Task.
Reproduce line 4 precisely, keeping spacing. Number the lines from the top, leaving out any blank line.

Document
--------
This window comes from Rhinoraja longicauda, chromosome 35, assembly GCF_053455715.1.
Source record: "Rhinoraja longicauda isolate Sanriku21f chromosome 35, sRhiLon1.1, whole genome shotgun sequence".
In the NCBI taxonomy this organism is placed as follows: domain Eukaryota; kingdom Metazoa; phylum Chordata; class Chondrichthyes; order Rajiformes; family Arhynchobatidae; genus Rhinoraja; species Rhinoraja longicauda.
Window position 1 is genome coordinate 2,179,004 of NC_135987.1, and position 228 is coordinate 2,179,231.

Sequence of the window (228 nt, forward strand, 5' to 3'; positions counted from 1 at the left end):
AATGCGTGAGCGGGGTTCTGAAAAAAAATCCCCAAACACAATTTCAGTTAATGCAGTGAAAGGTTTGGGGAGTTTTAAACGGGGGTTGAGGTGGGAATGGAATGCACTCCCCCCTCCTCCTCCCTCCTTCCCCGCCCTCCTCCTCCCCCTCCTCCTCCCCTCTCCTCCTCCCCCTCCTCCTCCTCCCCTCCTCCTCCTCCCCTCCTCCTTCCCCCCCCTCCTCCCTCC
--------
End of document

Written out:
Window position 1 is genome coordinate 2,179,004 of NC_135987.1, and position 228 is coordinate 2,179,231.